UC Campus

Welcome to the Commitee on Clinical Pharmacology and Pharmacogenomics click here to visit the UChicago homepage

Committee on Clinical Pharmacology and Pharmacogenomics

KCBD Building

Welcome to the Commitee on Clinical Pharmacology and Pharmacogenomics click here to visit the UChicago homepage

Committee on Clinical Pharmacology and Pharmacogenomics

Welcome from the Chair, M. Eileen Dolan, PhD

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Thank you for your interest in the Clinical Pharmacology and Pharmacogenomics Training Program at the University of Chicago.  This program offers rigorous training that combines research, didactic and clinical exposure in personalized therapeutics that pertains to any discipline of medicine.

We welcome individuals with an MD, MD/PhD, and/or PharmD degree who have completed a residency training and who are eligible for board certification in their selected specialty Those with a PhD are also consideredfor the program in a relevant discipline (i.e. Pharmacology, pharmacogenomics, genomics) and if they show a strong interest in translational or clinical research.

After a 2-year training period, trainees should be qualified to begin an independent research career in clinical pharmacology. In addition, fellows are eligible for board certification in Clinical Pharmacology.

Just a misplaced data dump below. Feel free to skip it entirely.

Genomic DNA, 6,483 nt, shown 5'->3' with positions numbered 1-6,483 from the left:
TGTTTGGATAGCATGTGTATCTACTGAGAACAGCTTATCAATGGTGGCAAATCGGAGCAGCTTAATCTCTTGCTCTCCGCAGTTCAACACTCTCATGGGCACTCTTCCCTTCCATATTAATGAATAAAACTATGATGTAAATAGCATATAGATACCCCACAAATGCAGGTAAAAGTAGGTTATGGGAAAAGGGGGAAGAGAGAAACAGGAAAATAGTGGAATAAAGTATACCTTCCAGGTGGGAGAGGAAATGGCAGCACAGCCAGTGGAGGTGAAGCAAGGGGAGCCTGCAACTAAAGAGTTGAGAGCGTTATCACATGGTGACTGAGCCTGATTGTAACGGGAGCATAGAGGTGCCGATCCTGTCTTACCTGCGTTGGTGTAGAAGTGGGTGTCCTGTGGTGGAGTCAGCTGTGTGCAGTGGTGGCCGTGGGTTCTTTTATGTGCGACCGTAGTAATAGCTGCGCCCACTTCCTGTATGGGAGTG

Committee faculty are from many disciplines throughout the University and will provide trainees an environment for the exchange of ideas and resources across specialty or departmental lines.

We pride ourselves on the unique experience our trainees receive which is evident by our success rate of future scientists in the field of clinical pharmacology and pharmacogenomics.

 

Featured Fellow

Dr. David Arndt joined the Clinical Pharmacology and Pharmacogenomics program in June of 2016 after completing his PhD in Experimental Psychology (Behavioral Neuroscience) from Kansas State University.  Currently, Dr. Arndt is working on several ongoing studies with Harriet de Wit, PhD, in the Human Behavioral Pharmacology Lab, investigating how drugs such as cannabidiol, d-amphetamine, or nicotine can affect behaviors and physiological responses. Dr. Arndt is also collecting data on a project with Dr. Mani Sharma, MD, trying to determine predictive factors underlying the development of anticipatory nausea and vomiting in patients receiving emetogenic chemotherapies.

 

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According to Dr. Arndt, “The fellowship has given me valuable experience in clinical research and exposure to clinical practice. The formal coursework, pharmacology consults, and IRB service have complemented the extensive hands-on training I receive through research projects. What I find most valuable about this program is the opportunity to work more independently than a traditional post-doc, allowing me to pursue several collaborative projects with experts from multiple therapeutic areas.